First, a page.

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New safety measures for Kaaterskill Falls

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    Spectators enjoy the new overlook platform that was added to the trail system at Kaaterskill Falls.
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    Assemblyman Pete Lopez, R-102, speaks at the event Wednesday morning.
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    A view from the observation deck overlooking the Kaaterskill Falls and the Catskill Mountains.
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    Greene County Administrator Shaun Groden speaks at the event Wednesday morning.
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    DEC Regional Director Keith Goertz speaking at the event Wednesday morning.
September 13, 2017 05:38 pm Updated: September 14, 2017 11:53 am


HUNTER — Just in time for the fall hiking season, an $800,000 project at Kaaterskill Falls to improve safety and accessibility was officially completed Wednesday.

The event was held at the Laurel House Road parking lot in Hunter. It showcased numerous recent improvements and safety precautions to take while hiking in the Kaaterskill Wild Forest area.

The improvements mark over six years of work and were completed under Gov. Andrew Cuomo’s Adventure NY Initiative.

Several state and local elected officials spoke at the event. A safety demonstration from state Forest Ranger Rob Dawson followed the speeches.

The changes made to Kaaterskill Falls improve the overall safety and aesthetics of the hiking experience, officials said.

Recently added to the trail is an overlook platform and 200-foot cable handrail leading down to the middle pool of the falls. Parts of the trail system were also rehabilitated.

In 2016, a 115-foot hiking bridge was installed that spans Spruce Creek and connects the hamlet of Haines Falls to the Escarpment Trail and North/South Lake Campground.

The bridge is part of a new 1.8-mile trail connection between Haines Falls and the existing trail system in the Kaaterskill Wild Forest and North/South Lake Campground, which DEC completed with the assistance of the Kaaterskill Rail Trail Committee.

A new pedestrian trail was also completed by DEC contractors that leads from the end of the marked Kaaterskill Falls trail at the base of the falls upslope to the middle pool of the falls, which included the installation of a new stone staircase.

The 200-step stone staircase was designed to blend in with the natural stone of the area in that location.

The Adirondack Mountain Club built the staircase by hand using a cable system and ramps to move each of the 700-pound stone steps from a staging area on the opposite side of the falls.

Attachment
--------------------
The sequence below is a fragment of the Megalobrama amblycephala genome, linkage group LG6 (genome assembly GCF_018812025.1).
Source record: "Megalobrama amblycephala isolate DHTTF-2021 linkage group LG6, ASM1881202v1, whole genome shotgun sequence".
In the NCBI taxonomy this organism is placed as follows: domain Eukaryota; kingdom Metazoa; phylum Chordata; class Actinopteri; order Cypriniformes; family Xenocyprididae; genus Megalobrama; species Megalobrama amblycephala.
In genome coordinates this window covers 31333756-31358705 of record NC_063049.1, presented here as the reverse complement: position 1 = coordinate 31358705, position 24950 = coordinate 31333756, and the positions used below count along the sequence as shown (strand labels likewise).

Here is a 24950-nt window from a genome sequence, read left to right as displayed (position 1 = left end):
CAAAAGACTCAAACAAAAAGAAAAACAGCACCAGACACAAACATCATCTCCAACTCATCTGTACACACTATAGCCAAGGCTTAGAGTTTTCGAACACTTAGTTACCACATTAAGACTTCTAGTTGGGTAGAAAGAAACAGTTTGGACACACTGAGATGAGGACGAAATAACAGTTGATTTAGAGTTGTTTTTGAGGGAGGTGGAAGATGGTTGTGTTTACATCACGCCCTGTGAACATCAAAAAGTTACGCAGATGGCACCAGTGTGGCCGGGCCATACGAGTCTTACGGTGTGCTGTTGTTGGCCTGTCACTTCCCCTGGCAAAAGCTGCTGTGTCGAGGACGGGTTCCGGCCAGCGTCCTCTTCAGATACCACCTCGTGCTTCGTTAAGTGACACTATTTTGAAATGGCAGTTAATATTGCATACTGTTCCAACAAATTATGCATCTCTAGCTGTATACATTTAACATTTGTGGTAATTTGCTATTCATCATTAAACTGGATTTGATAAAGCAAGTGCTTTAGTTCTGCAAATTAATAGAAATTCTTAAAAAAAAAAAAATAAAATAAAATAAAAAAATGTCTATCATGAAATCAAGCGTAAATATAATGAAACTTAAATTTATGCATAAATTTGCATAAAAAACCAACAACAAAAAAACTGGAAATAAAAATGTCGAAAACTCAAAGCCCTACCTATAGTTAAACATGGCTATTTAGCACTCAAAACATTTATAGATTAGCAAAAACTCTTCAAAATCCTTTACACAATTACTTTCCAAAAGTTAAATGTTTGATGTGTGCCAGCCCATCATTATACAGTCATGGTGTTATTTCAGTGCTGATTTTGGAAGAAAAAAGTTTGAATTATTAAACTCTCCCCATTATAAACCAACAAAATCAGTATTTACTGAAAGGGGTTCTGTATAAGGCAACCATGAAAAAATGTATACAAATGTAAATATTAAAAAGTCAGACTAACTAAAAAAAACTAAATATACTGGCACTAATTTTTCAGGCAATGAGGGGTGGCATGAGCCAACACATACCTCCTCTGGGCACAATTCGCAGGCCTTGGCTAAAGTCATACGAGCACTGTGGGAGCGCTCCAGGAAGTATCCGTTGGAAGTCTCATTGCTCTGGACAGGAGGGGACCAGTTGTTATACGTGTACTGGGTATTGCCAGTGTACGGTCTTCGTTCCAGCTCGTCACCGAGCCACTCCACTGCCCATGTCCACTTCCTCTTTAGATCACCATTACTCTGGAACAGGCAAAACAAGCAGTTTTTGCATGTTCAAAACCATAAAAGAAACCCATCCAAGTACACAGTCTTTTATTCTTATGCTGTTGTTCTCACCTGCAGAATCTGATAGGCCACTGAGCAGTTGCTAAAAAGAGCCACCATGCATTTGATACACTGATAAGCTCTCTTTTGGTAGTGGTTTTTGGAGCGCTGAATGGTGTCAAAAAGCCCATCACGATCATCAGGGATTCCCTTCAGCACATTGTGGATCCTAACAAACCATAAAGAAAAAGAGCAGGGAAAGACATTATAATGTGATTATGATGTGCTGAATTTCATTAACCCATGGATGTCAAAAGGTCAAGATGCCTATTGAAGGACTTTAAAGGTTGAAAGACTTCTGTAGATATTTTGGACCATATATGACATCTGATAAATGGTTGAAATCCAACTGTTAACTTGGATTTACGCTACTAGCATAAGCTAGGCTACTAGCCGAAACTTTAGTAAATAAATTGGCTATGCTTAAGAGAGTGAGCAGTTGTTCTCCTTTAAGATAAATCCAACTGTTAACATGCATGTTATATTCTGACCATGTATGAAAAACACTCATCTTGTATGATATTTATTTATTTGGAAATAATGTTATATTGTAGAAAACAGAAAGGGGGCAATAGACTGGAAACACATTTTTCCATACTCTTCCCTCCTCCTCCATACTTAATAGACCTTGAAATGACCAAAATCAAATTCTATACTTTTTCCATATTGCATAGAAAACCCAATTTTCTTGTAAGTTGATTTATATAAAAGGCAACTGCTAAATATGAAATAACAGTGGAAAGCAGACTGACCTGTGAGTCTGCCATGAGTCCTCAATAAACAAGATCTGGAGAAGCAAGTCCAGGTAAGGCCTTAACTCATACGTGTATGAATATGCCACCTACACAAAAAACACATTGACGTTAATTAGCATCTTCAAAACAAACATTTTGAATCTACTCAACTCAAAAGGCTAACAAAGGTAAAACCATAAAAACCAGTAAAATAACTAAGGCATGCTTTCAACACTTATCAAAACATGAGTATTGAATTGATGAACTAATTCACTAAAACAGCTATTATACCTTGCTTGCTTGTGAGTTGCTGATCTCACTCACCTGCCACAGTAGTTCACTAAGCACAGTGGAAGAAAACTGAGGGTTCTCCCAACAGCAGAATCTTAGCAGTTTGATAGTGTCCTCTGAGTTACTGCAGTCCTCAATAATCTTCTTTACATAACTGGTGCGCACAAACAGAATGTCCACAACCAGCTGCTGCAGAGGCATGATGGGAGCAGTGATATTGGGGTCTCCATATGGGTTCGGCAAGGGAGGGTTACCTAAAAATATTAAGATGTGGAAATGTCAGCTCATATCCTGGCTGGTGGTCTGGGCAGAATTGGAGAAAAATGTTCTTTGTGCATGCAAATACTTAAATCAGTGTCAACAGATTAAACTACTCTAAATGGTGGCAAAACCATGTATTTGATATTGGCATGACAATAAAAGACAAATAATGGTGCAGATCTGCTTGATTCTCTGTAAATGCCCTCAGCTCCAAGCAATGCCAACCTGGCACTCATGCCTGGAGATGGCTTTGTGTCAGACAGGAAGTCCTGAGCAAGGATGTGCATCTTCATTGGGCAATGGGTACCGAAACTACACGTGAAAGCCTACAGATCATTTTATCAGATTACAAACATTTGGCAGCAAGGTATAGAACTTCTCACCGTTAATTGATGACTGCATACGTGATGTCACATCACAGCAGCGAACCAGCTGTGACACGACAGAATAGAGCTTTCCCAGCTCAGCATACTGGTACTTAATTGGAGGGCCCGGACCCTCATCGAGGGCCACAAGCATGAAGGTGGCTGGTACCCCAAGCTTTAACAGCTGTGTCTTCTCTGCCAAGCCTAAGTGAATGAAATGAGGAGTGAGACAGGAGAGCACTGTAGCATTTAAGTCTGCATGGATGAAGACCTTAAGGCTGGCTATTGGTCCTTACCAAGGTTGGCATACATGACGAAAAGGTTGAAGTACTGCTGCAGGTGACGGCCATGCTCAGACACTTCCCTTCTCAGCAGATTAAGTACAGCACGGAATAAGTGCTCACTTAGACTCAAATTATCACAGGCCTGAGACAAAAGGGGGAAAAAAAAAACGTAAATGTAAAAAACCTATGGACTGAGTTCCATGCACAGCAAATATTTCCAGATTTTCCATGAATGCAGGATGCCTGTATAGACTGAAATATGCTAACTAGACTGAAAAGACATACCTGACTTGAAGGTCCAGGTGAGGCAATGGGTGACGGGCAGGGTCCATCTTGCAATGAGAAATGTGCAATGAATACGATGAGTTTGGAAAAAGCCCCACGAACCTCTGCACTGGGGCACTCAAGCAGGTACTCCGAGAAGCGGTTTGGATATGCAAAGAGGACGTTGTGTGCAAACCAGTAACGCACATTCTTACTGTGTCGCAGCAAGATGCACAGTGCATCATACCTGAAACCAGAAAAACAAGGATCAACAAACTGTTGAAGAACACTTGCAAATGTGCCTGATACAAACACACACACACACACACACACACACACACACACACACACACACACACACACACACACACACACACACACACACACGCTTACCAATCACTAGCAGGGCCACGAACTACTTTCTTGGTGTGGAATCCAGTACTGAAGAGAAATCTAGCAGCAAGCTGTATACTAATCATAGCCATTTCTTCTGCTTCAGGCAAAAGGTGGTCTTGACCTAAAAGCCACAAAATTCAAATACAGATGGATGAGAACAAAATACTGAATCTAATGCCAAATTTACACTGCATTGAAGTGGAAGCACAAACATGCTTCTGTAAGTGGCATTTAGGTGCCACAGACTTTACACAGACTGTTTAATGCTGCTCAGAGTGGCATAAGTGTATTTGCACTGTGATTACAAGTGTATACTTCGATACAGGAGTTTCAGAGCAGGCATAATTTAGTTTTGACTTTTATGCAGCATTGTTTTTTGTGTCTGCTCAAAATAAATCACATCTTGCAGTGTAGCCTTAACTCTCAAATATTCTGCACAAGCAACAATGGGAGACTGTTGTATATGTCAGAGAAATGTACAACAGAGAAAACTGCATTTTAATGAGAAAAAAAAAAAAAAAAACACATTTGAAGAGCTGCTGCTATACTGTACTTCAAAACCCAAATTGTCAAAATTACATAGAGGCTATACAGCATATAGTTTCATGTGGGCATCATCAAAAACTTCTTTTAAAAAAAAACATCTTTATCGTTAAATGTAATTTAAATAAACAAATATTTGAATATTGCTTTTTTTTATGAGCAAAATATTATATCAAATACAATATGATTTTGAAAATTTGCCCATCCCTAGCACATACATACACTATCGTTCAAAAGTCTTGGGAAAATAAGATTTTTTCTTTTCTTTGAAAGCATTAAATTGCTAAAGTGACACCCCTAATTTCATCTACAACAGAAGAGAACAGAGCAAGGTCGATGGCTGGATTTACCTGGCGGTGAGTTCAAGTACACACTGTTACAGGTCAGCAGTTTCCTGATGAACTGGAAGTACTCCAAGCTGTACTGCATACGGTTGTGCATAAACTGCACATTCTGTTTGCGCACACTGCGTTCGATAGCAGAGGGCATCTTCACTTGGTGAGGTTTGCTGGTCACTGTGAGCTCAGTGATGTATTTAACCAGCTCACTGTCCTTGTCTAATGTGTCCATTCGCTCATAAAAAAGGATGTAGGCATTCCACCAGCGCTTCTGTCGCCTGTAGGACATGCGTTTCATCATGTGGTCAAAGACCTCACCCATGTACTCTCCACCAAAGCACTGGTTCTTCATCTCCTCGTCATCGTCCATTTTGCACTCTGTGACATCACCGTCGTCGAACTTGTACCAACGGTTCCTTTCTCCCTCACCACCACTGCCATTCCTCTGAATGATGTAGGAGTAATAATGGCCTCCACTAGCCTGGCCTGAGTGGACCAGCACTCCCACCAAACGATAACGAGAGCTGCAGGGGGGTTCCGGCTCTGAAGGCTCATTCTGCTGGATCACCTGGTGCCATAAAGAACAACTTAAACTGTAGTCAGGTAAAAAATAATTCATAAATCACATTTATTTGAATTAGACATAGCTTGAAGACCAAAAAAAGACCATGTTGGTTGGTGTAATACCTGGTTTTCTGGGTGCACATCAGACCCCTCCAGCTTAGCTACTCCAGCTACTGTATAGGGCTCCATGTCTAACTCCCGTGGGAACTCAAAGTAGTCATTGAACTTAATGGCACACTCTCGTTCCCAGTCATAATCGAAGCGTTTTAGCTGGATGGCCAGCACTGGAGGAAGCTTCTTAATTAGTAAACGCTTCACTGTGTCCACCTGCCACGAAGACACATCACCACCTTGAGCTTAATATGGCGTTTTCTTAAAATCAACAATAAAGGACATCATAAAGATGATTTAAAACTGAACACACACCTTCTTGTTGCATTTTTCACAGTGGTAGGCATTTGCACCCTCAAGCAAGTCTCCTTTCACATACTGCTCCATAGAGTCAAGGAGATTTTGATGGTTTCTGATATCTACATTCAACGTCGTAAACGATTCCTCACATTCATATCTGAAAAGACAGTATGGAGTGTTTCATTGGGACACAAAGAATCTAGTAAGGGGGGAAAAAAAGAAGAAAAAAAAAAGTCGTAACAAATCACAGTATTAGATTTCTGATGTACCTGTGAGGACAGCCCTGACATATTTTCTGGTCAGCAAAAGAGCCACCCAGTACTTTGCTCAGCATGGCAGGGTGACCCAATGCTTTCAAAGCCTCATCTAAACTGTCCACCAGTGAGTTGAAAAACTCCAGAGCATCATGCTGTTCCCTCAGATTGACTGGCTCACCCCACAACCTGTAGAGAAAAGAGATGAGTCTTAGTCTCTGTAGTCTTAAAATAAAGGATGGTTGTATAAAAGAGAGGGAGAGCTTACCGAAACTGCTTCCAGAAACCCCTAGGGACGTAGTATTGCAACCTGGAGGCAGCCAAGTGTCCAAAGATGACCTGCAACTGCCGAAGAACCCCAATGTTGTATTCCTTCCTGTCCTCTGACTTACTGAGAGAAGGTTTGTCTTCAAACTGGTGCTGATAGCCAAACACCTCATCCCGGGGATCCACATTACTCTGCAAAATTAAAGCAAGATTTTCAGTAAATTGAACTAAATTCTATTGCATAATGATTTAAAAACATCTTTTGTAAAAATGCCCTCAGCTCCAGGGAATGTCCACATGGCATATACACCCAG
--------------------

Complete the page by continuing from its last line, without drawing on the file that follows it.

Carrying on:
The trail was also extended from the middle pool to the Escarpment trail creating a key linkage between the top and the bottom of the falls, allowing hikers to avoid a potentially dangerous bushwhack between the two locations.

Also in 2016, the Laurel House Road parking lot and the Scutt Road parking lot were greatly expanded to accommodate apporxmiately 35 cars each. At the Scutt Road parking area, DEC rehabilitated the existing horse boarding platform was rehabilitated and a hitching post was added. A bridge on the trail to accommodate horse traffic was also replaced.

In 2015, a wider and smoother surface trail was constructed with level resting areas to an observation platform overlooking the top of the falls that safely direct people away from where others have fallen.

In 2014, nearly 500 feet of split rail fencing at both the upper and lower falls was constructed.

The fence will serve as both a physical and visual barrier to alert the public to the potential dangers of proceeding further. Additional signs were also posted to help warn the public about potential dangers in the area.

“We were advertising to people to come and visit — but there were accidents,” Greene County Administrator Shaun Groden said, referring to recent hiking fatalities and injuries at the falls. “It’s much safer now.”

The stepping stones make the hikes safer overall, but do not ruin the experience, Groden said.

“It’s more alluring to people who don’t normally hike,” he said.

Hunter Town Councilman David Kukle said the sights from the viewing platform and other recent improvements originated in the 1970s and 1980s.

“The resurgence of young people sort of reawakened these visions,” Kukle said. “It’s absolutely wonderful.

Kukle said that the improvements aren’t completely finished.

He said there are plans in the works to improve road safety in the area, add benches on the trails and a shuttle system to bring people to and from the falls.

“This is the closest forest to New York City,” Kukle said. “You see people here in the middle of the week now.”

“With a primary focus on enhancing public safety, consistent with forest preserve management principles, DEC is committed to protecting and maintaining this unique natural and historic treasure,” DEC Commissioner Basil Seggos said. “Through Gov. Cuomo’s Adventure NY Initiative, these improvements are just a sample of the infrastructure upgrades being made to New York’s natural areas and campgrounds to better serve everyone who wants to enjoy our state’s vast natural resources. I encourage all New Yorkers and visitors to get out and safely enjoy all the wonderful hiking trails the state has to offer by following our recommended hiking safety tips.”

“My office is pleased to be an active partner in securing state investment at Kaaterskill Falls,” Assemblyman Pete Lopez, R-102, said. “The Greene County community continues to be keenly focused on Kaaterskill Falls as a tourism driver, while seeking improvements and resources to prevent and respond to serious injuries and fatalities at the falls. Today’s announcement goes a long way in supporting both considerations.”

To reach reporter Anthony Fiducia, call 518-828-1616, ext. 2309, or email